-“I’m not going to be your best friend any more, I’m going to be Suzy’s best friend!”
-“Don’t let Jimmy join our club!”
But it’s not so cute to hear grown-ups saying:
-“We can’t invite Billy Bob to the retreat – he’s difficult to deal with.”
-“Oh sure, if I had a fancy car like so-and-so, maybe the preacher would like me, too.”
Children like to exclude some and include others as a way of being mean (what I Corinthians 3:3 calls “divisions”). Two signs of maturity are what we eat, and how we act. Another sign of maturity is who we follow. Children tend to have “heroes.”
For while one saith, I am of Paul; and another, I am of Apollos; are ye not carnal?
I Corinthians 3:4
The baby Christians in Corinth were identifying themselves with Paul or Apollos or Peter or other church leaders, and they were making a sinful issue out of it.
Little boys brag: “My dad can beat up your dad.” But Christian men should not be dividing over which famous evangelist or TV preacher they follow. Mature believers look to Christ as our role model.
I Corinthians was written to church members who weren’t getting along. They were acting like little babies when, time-wise, they should have been growing up. These were people involved in ministry. They had talents and spiritual gifts, but they were ignoring the reason for these gifts. God gives us spiritual gifts to bring lost folks into the Kingdom, to do the work of bringing people to Jesus, to make disciples, to help others grow up, to build up the saints. Many times, though, like little bratty children, we’re misusing the gifts and talents which our loving God gave us. We’re playing with them. Or we’re fighting with them or over them. Or we’re bragging about them, and trying to show off, as if we earned them, or did anything to get them for ourselves.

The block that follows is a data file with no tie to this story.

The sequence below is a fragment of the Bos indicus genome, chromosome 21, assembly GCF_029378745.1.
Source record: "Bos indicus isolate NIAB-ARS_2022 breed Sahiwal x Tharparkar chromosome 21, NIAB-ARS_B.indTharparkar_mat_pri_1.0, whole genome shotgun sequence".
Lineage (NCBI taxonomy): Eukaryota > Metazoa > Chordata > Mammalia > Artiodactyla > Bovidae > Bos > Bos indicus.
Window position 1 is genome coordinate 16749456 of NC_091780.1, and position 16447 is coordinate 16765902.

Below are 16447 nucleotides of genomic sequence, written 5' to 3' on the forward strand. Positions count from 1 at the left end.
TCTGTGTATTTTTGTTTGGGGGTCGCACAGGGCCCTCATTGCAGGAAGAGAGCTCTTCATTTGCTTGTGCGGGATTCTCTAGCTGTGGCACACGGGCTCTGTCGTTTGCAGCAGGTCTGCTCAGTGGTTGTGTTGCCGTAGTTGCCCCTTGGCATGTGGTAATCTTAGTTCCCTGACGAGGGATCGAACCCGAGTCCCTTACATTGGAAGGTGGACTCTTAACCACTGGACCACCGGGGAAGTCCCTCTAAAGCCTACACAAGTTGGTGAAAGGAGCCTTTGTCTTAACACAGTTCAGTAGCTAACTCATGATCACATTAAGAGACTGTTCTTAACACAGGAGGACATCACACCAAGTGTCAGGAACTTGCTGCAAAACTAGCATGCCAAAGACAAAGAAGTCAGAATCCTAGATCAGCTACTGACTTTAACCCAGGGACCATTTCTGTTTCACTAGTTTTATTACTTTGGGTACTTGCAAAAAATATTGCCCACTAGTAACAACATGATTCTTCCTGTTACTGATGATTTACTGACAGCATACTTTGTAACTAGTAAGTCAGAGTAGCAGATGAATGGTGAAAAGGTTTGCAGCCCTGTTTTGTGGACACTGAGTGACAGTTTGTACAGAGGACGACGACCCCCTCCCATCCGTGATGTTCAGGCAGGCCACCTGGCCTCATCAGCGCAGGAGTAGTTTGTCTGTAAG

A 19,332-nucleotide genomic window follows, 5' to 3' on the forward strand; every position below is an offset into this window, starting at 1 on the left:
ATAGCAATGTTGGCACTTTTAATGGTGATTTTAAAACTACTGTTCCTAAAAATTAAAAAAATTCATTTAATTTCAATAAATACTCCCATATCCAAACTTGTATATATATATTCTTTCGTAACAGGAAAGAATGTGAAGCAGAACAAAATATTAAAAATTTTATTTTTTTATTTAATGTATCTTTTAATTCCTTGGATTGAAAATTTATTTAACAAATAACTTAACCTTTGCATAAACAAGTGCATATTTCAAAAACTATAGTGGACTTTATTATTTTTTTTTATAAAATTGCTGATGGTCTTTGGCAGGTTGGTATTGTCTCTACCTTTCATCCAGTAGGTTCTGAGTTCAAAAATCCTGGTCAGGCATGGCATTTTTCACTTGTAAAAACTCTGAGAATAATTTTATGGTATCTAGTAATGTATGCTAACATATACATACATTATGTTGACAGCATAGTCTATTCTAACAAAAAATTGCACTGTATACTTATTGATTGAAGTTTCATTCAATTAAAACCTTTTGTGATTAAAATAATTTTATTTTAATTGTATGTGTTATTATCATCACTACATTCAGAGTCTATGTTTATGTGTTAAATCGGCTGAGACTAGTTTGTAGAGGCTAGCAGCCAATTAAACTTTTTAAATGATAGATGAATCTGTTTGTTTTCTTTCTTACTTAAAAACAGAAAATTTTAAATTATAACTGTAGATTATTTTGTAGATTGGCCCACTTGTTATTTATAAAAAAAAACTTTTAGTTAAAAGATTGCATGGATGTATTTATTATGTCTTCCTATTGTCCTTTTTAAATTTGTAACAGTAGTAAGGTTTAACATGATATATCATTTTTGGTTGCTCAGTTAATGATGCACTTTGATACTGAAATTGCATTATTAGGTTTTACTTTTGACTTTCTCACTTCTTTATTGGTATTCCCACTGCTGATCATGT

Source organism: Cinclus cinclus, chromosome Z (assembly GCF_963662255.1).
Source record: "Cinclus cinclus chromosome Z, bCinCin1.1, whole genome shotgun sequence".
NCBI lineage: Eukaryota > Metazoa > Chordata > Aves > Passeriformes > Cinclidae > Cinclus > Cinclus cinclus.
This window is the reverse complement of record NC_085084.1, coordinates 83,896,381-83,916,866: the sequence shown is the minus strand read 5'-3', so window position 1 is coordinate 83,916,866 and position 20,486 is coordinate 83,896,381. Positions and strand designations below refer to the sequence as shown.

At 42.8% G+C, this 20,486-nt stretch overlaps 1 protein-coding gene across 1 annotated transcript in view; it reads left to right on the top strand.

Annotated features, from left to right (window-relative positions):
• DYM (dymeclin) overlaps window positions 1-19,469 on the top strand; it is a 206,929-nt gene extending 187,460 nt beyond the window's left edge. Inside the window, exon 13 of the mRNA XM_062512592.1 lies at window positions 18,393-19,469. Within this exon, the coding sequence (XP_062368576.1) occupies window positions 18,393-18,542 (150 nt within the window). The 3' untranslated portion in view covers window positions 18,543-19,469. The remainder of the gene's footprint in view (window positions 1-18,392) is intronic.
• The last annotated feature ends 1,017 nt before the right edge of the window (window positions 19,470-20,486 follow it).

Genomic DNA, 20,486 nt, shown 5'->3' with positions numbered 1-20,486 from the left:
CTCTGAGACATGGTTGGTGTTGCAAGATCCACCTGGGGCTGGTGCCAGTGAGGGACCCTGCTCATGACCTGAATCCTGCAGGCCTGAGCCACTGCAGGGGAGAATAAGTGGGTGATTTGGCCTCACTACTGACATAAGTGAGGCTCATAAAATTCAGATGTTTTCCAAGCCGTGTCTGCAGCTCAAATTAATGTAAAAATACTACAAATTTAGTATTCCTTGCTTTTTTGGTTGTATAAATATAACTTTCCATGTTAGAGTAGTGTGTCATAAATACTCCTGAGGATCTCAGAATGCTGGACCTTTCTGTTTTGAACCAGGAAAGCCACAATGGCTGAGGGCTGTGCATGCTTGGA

For we are labourers together with God: ye are God’s husbandry, ye are God’s building.
I Corinthians 3:9
The spiritual gifts and talents given to us by God are not weapons to fight with. They are not toys to play with. They are not trophies to brag about. They are tools, and we ought to be using them, as humble workers, to build with.
Tags: 1 Peter 1, 1 Peter 2, Abraham, Hebrews 11, John Wayne, pilgrims, Proverbs 9, sojourners, The Searchers
Abraham also kept the faith by remembering what kind of traveler he was.
By faith Abraham, when he was called to go out into a place which he should after receive for an inheritance, obeyed; and he went out, not knowing whither he went. By faith he sojourned in the land of promise, as in a strange country, dwelling in tabernacles with Isaac and Jacob, the heirs with him of the same promise: For he looked for a city which hath foundations, whose builder and maker is God.
Lot was happy with the city which had foundations built by men, but Abraham believed for something better – a different kind of city. In the meantime, he was content to live in tabernacles (tents) and be a sojourner. “Sojourn” means to reside temporarily. Most of the people who check into hotels do not intend to “live” there – at least not permanently. They intend to “sojourn” there for a little while. The idea of “sojourning” also has a connotation of having needs provided on a day by day basis. Each day the sojourner receives just enough to get by on (a “per diem“). True Christian sojourners have to stay focused on the Provider. The incident with Elijah and the lady at Zarephath is a good illustration of this principle.
These all died in faith, not having received the promises, but having seen them afar off, and were persuaded of them, and embraced them, and confessed that they were strangers and pilgrims on the earth. For they that say such things declare plainly that they seek a country. And truly, if they had been mindful of that country from whence they came out, they might have had opportunity to have returned. But now they desire a better country, that is, an heavenly: wherefore God is not ashamed to be called their God: for he hath prepared for them a city.